What are some of those things that attracted you to the TechLaunchPad initiative
We got contacted by the honorable minister of communications technology. I attended a meeting convened by the minister in Abuja to intimate the private sector of the ministry’s plans for the country.
The ministers’ objectives was in line with Exxon Mobil’s beliefs in terms of developing capacity in-country and enhancing local content. Obviously, talent does exists in Nigeria.
We strongly believe that a little push and encouragement will bring those talents out. We need to give them the opportunity showcase their skills and solutions.
What is your assessment of the process of selecting the finalists of the TechLaunchPad initiative
I think the team did a good job bearing in mind that there are quite a number of people from the private sector. We tried to put a fair process in place. The process was fair, competitive, open, and widely publicised. It was even on social media. We gave ample time to everyone interested in participating in the scheme.
There is this apathy for locally developed software solutions. Do you have plans to use some of these home grown software solutions in Exxon Mobil
There must be reason and basis for this apathy. When businesses buy software or hardware, it aimed at meeting a business need. In the past, some of these locally developed solution fall short of meeting those needs and expectations. With the kind of exposure this programme puts in place, local software developers will be aware of global standards and market needs. If they build these solutions in line with global best practice, there’s absolutely no reason not to buy from them. In fact, our preference now, in line with government local content policy is to identify and patronise locally developed products and solutions that meets our business needs.
Are you one of the mentors selected to support the winners of this initiative? What sort of support do you intend to provide to them?
Yes. The idea behind the mentoring programme is to provide that additional exposure to the participants, and give them insights into industry needs. The mentoring programme help them understand the process of creating a world-class solution. This is the value I intend to bring to this programme.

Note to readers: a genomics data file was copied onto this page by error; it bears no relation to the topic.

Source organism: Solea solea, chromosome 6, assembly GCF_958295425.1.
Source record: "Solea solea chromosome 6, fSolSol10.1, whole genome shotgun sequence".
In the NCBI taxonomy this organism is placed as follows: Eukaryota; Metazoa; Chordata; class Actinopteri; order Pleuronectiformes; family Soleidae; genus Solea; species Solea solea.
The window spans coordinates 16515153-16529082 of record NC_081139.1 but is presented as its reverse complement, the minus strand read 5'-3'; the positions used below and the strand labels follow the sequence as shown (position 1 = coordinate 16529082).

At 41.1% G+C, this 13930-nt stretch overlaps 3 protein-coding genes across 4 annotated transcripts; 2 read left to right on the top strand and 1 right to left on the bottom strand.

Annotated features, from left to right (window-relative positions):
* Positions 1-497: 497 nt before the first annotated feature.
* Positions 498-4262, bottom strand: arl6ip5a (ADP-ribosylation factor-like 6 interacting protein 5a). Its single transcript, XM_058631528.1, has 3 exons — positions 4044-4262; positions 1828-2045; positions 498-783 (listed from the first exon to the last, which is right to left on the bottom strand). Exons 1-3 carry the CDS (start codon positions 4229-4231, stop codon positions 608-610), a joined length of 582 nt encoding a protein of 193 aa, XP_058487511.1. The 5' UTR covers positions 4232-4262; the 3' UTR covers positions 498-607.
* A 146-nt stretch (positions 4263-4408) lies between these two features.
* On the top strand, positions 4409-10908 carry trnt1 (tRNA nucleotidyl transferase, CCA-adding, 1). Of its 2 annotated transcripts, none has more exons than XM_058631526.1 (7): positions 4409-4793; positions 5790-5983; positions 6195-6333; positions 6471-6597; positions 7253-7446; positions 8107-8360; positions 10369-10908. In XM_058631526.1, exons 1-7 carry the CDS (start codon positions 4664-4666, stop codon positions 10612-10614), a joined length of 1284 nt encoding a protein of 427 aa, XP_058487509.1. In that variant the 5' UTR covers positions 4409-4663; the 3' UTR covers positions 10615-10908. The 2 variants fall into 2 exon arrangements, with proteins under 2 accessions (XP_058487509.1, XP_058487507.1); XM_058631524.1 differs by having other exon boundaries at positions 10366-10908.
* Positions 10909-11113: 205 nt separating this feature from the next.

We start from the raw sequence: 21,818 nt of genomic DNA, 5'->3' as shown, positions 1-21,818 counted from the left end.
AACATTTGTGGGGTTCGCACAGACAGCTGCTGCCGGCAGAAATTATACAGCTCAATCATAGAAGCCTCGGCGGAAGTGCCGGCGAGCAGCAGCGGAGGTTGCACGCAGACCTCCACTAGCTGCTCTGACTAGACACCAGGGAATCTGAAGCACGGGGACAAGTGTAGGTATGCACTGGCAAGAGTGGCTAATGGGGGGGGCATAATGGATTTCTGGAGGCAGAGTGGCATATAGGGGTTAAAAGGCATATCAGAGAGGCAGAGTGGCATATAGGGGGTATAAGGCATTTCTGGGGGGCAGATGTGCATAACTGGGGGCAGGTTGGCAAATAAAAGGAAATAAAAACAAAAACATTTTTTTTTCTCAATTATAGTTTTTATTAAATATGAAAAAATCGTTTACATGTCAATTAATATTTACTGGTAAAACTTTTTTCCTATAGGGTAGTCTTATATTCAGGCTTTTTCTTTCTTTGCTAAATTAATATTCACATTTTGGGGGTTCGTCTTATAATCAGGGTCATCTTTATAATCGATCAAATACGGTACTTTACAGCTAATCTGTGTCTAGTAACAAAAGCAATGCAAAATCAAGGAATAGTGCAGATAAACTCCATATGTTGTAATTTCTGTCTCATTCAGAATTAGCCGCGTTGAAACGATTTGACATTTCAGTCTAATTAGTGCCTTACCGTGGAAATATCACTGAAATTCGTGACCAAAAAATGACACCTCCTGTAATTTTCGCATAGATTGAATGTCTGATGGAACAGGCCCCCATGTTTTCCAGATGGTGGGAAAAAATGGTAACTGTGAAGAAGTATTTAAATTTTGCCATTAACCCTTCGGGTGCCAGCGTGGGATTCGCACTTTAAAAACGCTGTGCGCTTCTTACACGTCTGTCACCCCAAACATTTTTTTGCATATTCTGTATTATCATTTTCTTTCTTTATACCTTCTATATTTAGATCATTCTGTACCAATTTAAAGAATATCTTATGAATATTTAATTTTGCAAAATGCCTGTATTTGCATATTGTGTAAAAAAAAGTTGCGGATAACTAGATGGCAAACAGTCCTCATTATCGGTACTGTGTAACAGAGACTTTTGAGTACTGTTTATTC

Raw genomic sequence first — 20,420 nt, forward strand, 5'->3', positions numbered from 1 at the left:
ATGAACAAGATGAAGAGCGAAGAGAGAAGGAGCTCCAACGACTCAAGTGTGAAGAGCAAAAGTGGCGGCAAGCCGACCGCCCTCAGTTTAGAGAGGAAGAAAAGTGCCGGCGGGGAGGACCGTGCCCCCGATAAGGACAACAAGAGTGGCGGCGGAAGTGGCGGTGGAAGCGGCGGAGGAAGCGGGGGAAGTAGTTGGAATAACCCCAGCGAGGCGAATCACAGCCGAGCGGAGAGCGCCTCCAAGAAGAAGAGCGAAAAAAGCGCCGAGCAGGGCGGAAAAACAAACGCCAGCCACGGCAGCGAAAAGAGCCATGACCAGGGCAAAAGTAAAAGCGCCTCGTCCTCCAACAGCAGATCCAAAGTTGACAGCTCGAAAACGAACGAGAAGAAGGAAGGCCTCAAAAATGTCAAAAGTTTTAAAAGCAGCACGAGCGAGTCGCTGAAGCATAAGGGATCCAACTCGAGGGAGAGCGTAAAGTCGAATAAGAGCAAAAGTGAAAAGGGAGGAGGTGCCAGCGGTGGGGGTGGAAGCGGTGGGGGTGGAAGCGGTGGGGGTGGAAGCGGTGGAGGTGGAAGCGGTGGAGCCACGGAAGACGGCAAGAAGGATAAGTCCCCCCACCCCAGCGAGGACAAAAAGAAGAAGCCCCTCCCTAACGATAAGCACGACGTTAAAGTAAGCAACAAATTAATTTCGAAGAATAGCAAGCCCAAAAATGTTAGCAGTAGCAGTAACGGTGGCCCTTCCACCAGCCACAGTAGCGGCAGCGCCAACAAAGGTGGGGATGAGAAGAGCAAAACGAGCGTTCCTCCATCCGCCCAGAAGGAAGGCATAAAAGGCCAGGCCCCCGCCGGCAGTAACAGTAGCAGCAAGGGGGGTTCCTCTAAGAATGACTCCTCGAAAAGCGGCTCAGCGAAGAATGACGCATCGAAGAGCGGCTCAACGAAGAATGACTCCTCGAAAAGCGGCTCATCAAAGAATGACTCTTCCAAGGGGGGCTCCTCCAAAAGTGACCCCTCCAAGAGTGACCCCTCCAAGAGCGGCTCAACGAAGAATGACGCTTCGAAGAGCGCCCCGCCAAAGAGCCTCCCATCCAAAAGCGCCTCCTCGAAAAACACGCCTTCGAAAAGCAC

In your interactions with these local software developers, is there any software solution that really catches your attention
At this stage, it is still early to talk about this but I assure you there’s a lot of potential in this country.
There has been a lot of talk about innovation in the global IT industry. In your opinion, what particular innovation has really driven the IT industry and the Nigerian economy
There has been huge impact of IT and technology on the Nigerian economy. In the financial services industry, electronic channels has significantly improved service delivery in Nigeria. In the past, you had to queue up in the banking hall to get a tally number before you access funds. It was a rigorously, time-consuming process. But with the emergence of electronic channels such as the ATMs, PoS terminals, mobile banking and payment, it is easier and much more convenient to conduct financial transactions.
Analysts say the next phase of the telecoms industry will be broadband. They say it has the potential to create wealth for the economy. Do you think broadband will be critical for the oil and gas industry
Yes, broadband will certainly link the Nigerian economy with the rest of the world. Broadband is the next best thing. I implore the government to step up its efforts towards ensuring that Nigerians have access to efficient and affordable broadband services.
What’s your word of advice to local software developers n Nigeria
They should not limit their idea to their own capabilities. Forging strategic alliances in very critical to success in this space. They should broaden their horizon, find out the trends and opportunities out there. They should not try to re-invent the wheel. They should be aware of what the market needs and focus their energies towards developing solutions that meet global standards.
Are there other things the government can do to support local software developers
I think there’s need for more initiatives like this. Government needs to create the enabling environments for these local developers to thrive. We need to give them a little push in order to give them a fair ground to compete with their counterparts in other parts of the world. This sort of initiative should not be limited to software developers alone. Talent exist in various sectors of the economy.
Funding is a big issue for software developers. What can be done to assist them
There are lots of investors looking for viable areas to put their money. If they can build a good product, and are able to expose their solutions to the local and international market, people would be falling over themselves, begging to invest in the business.
I envisage a time were investors will be identifying the Google of tomorrow here in Nigeria. They should focus on developing a good product and most likely the financing will come for it.